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What Makes the Best of the Worst

Written by Timothy J. Petro


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The greatest, the worst, the toughest, the kindest they come in more forms than a rainbow. More than one can remember or predict. In the end, these characters, no matter how diverse their personalities, are classified into one of two categories: Good, and bad.

Evil is defined only by intent, but so is good. Yet most evil characters do not know they are evil, and many good people do not think they are good. Likewise, some excessively "good" characters turn out to be evil, while some evil characters are more "likeable" than the good ones.

Most of us are in between; neither good nor bad, but gray.

For any novelist or writer, character development is one of the hardest tasks in creating a believable story that everyone will read. The characters are the heart and lifeblood of everything you do. Without the reader caring about them, what point is there in even telling the story? We are the world; our hearts make the bread and bones of our society, and our thoughts take us to our dreams.

The places we see do not pull us where we want to go; quite simply, the characters do.

In every story, there is a driving force of hatred or love. This undeniable force is usually of only one or two characters, very few for a whole book, but the scenes of the story in which they prevail can be the most emotional sequences of any story.
I'm not just talking about your standard Joe Shmo characters, but the truly great ones. Epic good and bad characters, the ones we love to hate or love to care. How do you write them? How is it possible to make a character that is so incredibly evil, or in hindsight, so incredibly likeable? There is a way; to understand it is to understand the humanity that reads your stories.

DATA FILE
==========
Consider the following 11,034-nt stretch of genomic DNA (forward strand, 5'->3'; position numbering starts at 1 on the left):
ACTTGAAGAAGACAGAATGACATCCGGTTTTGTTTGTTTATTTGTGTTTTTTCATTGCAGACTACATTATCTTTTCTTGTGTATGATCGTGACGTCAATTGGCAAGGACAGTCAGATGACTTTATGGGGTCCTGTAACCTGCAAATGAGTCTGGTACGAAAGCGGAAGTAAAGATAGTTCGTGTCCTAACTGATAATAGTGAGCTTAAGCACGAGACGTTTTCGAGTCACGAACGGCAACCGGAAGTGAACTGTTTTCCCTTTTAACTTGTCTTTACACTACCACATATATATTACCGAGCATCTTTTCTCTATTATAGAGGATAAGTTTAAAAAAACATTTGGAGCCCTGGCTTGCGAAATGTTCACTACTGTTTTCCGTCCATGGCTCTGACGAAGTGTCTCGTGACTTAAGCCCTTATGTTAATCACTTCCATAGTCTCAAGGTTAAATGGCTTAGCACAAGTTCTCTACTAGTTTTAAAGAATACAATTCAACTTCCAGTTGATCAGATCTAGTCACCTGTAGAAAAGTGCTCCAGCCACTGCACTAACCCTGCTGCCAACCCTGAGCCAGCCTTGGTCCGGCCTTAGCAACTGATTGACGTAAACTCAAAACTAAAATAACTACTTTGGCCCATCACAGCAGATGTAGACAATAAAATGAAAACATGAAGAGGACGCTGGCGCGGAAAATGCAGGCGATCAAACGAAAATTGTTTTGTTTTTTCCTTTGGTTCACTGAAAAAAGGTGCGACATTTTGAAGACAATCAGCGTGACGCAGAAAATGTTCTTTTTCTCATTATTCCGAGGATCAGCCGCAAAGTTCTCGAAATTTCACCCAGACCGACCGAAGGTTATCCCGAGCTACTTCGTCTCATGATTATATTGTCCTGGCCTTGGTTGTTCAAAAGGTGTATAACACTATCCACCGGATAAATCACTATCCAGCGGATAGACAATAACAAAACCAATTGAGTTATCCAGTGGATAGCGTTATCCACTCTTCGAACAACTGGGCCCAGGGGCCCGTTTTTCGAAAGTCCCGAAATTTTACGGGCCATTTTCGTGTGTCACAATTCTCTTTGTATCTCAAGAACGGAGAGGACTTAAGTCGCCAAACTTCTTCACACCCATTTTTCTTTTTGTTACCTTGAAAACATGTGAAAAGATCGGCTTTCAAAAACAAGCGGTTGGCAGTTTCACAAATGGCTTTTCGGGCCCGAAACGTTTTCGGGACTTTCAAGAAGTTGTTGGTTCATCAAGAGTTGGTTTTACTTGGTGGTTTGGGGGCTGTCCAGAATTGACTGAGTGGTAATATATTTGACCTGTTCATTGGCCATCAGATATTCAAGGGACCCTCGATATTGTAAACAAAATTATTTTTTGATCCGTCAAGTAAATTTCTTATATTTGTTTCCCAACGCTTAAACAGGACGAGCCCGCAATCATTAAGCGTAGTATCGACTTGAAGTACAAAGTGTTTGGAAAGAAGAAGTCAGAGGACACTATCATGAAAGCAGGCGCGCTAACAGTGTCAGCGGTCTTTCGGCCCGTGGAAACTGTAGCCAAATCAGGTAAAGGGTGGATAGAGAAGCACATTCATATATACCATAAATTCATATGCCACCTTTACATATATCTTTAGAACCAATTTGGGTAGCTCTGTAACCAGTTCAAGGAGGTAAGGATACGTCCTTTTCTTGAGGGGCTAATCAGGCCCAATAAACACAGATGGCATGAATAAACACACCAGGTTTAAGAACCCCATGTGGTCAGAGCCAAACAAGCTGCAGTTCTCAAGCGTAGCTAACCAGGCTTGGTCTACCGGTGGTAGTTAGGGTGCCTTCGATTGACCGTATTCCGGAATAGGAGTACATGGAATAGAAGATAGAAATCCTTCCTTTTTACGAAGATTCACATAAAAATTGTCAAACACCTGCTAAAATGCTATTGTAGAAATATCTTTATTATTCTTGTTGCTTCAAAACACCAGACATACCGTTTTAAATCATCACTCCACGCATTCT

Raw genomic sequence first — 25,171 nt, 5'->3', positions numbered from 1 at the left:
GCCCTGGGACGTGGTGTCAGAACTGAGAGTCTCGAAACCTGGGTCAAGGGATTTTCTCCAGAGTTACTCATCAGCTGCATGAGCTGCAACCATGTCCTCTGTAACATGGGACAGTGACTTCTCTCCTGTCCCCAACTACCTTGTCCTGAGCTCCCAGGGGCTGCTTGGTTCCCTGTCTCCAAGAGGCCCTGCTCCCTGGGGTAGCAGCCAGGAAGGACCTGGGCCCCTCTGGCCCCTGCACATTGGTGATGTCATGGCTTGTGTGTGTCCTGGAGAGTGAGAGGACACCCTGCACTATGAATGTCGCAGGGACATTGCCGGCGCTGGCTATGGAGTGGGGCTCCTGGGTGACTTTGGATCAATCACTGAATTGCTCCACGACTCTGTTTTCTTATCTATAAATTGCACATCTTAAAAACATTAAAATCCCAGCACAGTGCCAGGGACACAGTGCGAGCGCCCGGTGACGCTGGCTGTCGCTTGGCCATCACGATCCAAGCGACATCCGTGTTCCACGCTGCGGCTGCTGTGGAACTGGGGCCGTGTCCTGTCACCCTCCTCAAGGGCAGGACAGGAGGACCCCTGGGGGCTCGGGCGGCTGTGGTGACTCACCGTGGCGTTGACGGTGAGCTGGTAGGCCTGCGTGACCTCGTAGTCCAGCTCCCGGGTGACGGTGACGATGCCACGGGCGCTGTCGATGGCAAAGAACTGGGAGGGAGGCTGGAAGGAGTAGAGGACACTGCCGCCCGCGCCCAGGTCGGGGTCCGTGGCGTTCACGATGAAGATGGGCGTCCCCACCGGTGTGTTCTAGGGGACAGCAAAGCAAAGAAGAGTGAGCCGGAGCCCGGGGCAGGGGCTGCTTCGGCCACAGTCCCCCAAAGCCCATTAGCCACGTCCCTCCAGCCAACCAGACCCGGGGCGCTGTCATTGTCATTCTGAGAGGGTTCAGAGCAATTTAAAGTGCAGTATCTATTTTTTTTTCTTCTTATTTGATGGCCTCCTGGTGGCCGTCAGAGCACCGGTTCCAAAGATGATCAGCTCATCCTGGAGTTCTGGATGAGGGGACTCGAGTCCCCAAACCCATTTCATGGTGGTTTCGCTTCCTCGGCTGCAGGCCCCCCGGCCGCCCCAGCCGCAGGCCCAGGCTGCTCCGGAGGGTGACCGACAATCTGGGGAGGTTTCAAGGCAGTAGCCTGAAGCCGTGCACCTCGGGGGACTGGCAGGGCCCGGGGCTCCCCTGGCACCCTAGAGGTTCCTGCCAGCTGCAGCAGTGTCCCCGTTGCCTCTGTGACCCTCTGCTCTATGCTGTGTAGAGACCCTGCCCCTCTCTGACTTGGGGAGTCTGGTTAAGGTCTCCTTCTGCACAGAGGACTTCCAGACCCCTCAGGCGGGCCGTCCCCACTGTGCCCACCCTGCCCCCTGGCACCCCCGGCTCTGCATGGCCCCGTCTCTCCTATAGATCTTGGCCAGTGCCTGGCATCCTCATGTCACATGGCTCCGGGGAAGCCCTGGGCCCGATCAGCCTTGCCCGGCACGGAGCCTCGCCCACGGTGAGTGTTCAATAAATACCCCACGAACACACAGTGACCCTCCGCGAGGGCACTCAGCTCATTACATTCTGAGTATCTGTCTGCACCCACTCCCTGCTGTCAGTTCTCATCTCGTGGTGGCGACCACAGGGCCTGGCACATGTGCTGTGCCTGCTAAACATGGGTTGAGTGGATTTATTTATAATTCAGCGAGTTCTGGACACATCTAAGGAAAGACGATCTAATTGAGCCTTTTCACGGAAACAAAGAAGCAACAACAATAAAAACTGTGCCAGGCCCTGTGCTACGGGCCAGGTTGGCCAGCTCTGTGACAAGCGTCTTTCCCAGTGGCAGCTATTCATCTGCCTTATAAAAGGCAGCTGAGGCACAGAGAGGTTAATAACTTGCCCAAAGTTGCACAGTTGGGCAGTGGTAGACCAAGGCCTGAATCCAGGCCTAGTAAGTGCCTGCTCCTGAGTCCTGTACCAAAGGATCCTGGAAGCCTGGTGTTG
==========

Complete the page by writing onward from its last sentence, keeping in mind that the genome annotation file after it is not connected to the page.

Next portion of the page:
Sherlock Holmes and Professor James Moriarty, Rand al' Thor and The Dark One, Harry Potter and Draco Malfoy, Hamlet and Claudius, Han Solo and Jabba the Hut.the list goes on and on. Clearly, these sorts of characters exist.

I won't go through the same ideas portrayed in the previous essay I wrote on basic character development. In other words: name your character something that sounds evil if he or she is evil, or good if the person is good. Avoid indescribable names. I will add that you can sometimes play with the names, so one sounds dark and evil when the character is really good and likeable (this is called "reverse irony"). However, we won't go there.

Additionally, it is important to give character attributes that people can relate to. Thus, if someone is impossibly beautiful, readers will be suspicious because they cannot relate. Good characters should be easily likeable, and have motivations readers can understand and grasp. Evil characters are often just the opposite. Yet they must remain human. A reader may not understand the concept of killing another person for wealth, but they do understand greed. Everyone does. That trait is universal among all characters and readers.

But the truly evil characters are something more. There are two kinds of evil people I create: the followers and the leaders. The followers are standard bad guys, people that are clearly of evil intent, but not so evil that they loose their humanity. Put simply, they follow orders, feel pain, have doubts about the things they do, all the sorts of things that makes their humanity shine, even if it is covered by a layer of scat.


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